Look at the worst James Bond movies and James Bond essentially remains the same from beginning to end. But if you look at “Skyfall,” you’ll see that James Bond begins the story as a seemingly old and washed up agent who can no longer do the job. By the end of the movie, James Bond has proven that he’s still capable of doing his job.
The key to any story is making your character flaws big and obvious so the character spends the entire story trying to face and eventually overcome those flaws.
In “Die Hard,” the hero (John McClane) begins as a likable but arrogant man whose arrogance has kept him apart from his wife. Only later does he finally admit that he’s been a jerk and his breakup with his wife was his fault. Admitting his flaws allows him to face the villain and defeat him to win his wife back.
What makes “Die Hard” so enjoyable isn’t just the action scenes (all the inferior “Die Hard” sequels offer just as much action), but the character flaws that the hero and mentor must overcome. In the beginning, the mentor is unable to draw his gun since shooting a kid accidentally. By the end, the mentor draws his gun to kill the last terrorist.
In “Star Wars,” Luke changes from being timid and uncertain to being proactive and decisive. Hans Solo begins as a selfish man and changes to become selfless. It’s that emotional change, combined with the action scenes, that make “Star Wars” so enjoyable.”
“Central Intelligence” is a recent movie that also shows how character flaws become far more important than mere action. In the beginning, the hero was voted most likely to succeed, but twenty years later only has an ordinary job and feels like a failure. His mentor was embarrassed in high school because he was fat, and still feels that way about himself when confronted by the original bully who harassed him.
For all the action in “Central Intelligence,” it’s far less important than the change both the hero and mentor go through. The hero realizes that he’s not a failure after all and the mentor learns to confront the bully and punch him in the mouth. This emotional change is what makes a story, not more and bigger action scenes.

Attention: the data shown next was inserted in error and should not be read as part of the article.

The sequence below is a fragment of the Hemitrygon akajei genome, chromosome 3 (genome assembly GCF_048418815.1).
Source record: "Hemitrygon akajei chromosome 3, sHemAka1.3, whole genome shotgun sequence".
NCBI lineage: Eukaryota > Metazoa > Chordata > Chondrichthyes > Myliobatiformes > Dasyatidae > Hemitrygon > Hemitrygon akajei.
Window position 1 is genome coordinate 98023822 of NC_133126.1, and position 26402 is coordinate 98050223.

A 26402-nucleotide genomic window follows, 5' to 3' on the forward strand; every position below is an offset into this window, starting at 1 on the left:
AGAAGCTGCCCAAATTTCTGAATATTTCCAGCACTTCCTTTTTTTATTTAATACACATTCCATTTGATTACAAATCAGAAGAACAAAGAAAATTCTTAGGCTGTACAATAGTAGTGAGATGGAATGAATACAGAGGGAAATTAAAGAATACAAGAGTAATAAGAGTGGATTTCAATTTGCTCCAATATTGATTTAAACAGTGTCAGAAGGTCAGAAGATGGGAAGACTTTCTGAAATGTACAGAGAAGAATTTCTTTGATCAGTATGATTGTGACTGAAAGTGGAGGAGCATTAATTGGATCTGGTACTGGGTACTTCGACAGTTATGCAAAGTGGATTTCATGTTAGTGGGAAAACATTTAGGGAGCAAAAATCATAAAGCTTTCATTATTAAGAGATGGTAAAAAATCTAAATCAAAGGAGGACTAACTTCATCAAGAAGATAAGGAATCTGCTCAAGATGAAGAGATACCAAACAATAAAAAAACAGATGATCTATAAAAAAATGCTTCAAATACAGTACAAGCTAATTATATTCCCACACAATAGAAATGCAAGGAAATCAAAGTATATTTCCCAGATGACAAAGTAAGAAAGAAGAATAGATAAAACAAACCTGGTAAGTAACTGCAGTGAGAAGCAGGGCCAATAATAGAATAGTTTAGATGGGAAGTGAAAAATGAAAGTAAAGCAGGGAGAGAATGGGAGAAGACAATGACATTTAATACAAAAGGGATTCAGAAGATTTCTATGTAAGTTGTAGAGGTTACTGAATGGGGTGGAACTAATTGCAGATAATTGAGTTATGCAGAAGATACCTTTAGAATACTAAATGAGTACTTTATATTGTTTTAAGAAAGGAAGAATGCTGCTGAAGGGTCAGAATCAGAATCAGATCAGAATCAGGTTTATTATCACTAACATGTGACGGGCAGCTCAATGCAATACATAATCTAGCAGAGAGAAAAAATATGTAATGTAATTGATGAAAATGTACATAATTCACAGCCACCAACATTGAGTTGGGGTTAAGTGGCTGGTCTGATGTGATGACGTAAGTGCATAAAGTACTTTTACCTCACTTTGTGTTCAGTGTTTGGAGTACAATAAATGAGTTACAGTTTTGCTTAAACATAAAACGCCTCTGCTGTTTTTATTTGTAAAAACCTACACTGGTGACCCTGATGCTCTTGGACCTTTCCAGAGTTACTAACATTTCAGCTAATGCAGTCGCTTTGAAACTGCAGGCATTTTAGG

Far less successful than “Central Intelligence” is “Ride Along” and its equally weak sequel, “Ride Along 2.” The characters in both of these movies don’t really change that much. Because the emotions are absent in the hero and mentor, the overall story remains weak and unsatisfying despite any action.
Stories aren’t just about more action but emotion. Remember, audiences see themselves as the hero so if the hero changes to become a better person, then the audience changes along with them. If the hero fails to change, then the audience remains unmoved by the story.
Think of every bad movie and you’ll notice it lacks any kind of emotional attachment to the hero and/or mentor. Stories take us on a journey and the more emotional change the hero goes through, the more engaging that story will be. Subtract emotional change as in most bad sequels and you can see how more action never results in a better story.
What’s the difference between “Jaws” and “Jaws 4”? In “Jaws,” the hero is trying to redeem himself by killing a shark that killed a little boy. In “Jaws 4,” a shark simply keeps coming after a woman until she kills it in the most absurd manner possible. (The shark stands on its tail out of water so the hero can navigate a sailboat towards it and spear it with a wooden rod sticking out from the boat’s bow.)
Make sure your hero and mentor (and as many other characters as possible) go through emotional change. That will make your story far superior than just adding more action.